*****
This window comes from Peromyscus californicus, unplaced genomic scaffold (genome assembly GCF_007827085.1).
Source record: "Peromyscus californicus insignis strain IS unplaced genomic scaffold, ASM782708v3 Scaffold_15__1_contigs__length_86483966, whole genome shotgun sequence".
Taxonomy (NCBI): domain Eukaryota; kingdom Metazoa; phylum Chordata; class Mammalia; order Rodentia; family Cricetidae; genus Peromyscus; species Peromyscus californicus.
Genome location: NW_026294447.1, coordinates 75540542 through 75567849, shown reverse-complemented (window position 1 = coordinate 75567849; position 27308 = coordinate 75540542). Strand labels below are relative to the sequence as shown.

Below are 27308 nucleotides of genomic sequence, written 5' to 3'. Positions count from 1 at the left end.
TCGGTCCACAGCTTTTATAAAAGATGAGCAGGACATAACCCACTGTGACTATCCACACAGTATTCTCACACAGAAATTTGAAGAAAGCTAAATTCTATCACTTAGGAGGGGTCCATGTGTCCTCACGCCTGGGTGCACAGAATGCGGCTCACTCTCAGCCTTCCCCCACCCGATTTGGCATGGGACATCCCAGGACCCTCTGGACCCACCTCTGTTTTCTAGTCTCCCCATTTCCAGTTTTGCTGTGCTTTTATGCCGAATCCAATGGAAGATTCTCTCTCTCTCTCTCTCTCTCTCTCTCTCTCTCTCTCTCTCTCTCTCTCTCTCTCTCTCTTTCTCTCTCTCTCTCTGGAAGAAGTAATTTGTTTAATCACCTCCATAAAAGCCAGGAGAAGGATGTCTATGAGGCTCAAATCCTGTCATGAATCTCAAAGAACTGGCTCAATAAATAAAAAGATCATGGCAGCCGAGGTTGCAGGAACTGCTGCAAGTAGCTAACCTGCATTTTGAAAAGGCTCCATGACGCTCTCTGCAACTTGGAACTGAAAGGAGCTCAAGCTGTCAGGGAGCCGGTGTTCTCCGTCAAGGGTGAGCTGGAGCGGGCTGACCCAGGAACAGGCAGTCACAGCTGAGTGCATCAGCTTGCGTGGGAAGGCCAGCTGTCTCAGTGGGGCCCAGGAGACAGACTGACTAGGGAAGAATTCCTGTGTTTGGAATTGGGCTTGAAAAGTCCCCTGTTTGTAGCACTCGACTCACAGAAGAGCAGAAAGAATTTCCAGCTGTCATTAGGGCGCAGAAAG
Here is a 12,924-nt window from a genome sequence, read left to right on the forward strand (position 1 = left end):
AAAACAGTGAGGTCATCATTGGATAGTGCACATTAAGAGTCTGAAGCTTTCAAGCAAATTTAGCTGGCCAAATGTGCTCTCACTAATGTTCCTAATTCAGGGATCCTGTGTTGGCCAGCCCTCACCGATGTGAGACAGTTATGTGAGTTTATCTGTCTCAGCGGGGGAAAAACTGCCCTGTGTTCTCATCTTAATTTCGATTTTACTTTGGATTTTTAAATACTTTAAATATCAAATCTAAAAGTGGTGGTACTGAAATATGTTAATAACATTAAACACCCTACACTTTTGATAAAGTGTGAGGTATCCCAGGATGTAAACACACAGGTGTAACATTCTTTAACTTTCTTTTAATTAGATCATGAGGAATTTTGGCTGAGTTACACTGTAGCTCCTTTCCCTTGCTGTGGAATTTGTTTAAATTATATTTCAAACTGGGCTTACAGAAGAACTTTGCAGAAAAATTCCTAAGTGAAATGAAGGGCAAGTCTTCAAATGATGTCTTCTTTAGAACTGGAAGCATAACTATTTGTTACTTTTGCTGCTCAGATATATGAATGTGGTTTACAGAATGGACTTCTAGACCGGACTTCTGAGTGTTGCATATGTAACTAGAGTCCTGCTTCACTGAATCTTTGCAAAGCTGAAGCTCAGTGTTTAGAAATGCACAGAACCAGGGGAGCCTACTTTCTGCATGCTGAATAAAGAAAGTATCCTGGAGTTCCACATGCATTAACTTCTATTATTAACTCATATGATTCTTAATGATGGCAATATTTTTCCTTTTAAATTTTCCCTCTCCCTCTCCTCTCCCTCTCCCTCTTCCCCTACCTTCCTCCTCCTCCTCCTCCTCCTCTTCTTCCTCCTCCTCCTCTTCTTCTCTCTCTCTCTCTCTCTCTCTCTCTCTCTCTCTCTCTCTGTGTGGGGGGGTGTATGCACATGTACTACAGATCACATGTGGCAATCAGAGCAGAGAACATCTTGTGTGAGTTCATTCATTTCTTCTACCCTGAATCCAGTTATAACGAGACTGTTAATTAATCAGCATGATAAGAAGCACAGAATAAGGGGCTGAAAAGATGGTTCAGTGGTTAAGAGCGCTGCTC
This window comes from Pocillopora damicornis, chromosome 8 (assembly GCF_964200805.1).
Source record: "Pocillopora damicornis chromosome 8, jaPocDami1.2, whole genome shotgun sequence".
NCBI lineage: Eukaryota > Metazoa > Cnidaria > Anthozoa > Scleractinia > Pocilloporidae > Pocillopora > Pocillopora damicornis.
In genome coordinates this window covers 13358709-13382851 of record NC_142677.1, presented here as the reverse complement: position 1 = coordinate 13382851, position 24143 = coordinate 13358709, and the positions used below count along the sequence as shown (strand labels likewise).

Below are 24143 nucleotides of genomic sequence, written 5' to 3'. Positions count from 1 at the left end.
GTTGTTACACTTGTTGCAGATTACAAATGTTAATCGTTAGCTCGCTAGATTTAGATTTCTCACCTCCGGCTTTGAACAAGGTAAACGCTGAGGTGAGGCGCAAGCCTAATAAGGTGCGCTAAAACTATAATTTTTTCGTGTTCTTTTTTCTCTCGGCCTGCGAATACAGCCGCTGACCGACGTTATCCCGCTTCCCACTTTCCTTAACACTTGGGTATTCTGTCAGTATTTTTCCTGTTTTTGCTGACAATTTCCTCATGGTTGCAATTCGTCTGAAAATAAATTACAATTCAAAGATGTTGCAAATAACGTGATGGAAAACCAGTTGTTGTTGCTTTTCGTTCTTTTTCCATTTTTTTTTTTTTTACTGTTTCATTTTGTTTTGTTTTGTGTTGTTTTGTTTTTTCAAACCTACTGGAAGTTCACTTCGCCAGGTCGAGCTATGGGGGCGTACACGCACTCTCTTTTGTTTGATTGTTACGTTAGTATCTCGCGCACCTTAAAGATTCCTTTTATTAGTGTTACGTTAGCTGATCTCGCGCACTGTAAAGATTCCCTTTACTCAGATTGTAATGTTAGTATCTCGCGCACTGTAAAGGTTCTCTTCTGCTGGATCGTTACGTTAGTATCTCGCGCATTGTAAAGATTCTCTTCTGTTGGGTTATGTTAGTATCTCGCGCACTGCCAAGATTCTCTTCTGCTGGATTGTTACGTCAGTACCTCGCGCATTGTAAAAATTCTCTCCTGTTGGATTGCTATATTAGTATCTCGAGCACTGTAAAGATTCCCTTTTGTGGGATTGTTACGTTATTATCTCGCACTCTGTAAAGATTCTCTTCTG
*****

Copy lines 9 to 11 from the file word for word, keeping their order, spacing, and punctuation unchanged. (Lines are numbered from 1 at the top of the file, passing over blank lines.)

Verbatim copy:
This window comes from Pocillopora damicornis, chromosome 8 (assembly GCF_964200805.1).
Source record: "Pocillopora damicornis chromosome 8, jaPocDami1.2, whole genome shotgun sequence".
NCBI lineage: Eukaryota > Metazoa > Cnidaria > Anthozoa > Scleractinia > Pocilloporidae > Pocillopora > Pocillopora damicornis.